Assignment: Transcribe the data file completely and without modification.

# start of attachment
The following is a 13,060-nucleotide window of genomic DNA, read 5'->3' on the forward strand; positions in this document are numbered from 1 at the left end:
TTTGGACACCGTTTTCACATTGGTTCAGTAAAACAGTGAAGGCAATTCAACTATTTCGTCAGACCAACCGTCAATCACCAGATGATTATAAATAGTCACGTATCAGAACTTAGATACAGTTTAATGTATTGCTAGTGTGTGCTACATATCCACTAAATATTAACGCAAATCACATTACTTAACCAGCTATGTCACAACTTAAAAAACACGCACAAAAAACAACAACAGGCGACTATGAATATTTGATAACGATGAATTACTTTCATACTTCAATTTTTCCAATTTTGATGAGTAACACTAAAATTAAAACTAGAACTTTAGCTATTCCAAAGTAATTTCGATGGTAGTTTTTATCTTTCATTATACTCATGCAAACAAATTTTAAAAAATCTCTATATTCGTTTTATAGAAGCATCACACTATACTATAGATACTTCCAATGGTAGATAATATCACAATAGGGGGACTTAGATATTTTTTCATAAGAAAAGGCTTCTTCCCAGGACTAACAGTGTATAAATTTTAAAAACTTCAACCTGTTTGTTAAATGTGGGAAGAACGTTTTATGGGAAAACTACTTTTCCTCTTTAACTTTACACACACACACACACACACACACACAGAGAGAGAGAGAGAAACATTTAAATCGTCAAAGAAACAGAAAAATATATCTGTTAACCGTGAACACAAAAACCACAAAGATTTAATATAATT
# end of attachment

The following is a 13,060-nucleotide window of genomic DNA, read 5'->3' on the forward strand; positions in this document are numbered from 1 at the left end:
TTTGGACACCGTTTTCACATTGGTTCAGTAAAACAGTGAAGGCAATTCAACTATTTCGTCAGACCAACCGTCAATCACCAGATGATTATAAATAGTCACGTATCAGAACTTAGATACAGTTTAATGTATTGCTAGTGTGTGCTACATATCCACTAAATATTAACGCAAATCACATTACTTAACCAGCTATGTCACAACTTAAAAAACACGCACAAAAAACAACAACAGGCGACTATGAATATTTGATAACGATGAATTACTTTCATACTTCAATTTTTCCAATTTTGATGAGTAACACTAAAATTAAAACTAGAACTTTAGCTATTCCAAAGTAATTTCGATGGTAGTTTTTATCTTTCATTATACTCATGCAAACAAATTTTAAAAAATCTCTATATTCGTTTTATAGAAGCATCACACTATACTATAGATACTTCCAATGGTAGATAATATCACAATAGGGGGACTTAGATATTTTTTCATAAGAAAAGGCTTCTTCCCAGGACTAACAGTGTATAAATTTTAAAAACTTCAACCTGTTTGTTAAATGTGGGAAGAACGTTTTATGGGAAAACTACTTTTCCTCTTTAACTTTACACACACACACACACACACACACACAGAGAGAGAGAGAGAAACATTTAAATCGTCAAAGAAACAGAAAAATATATCTGTTAACCGTGAACACAAAAACCACAAAGATTTAATATAATT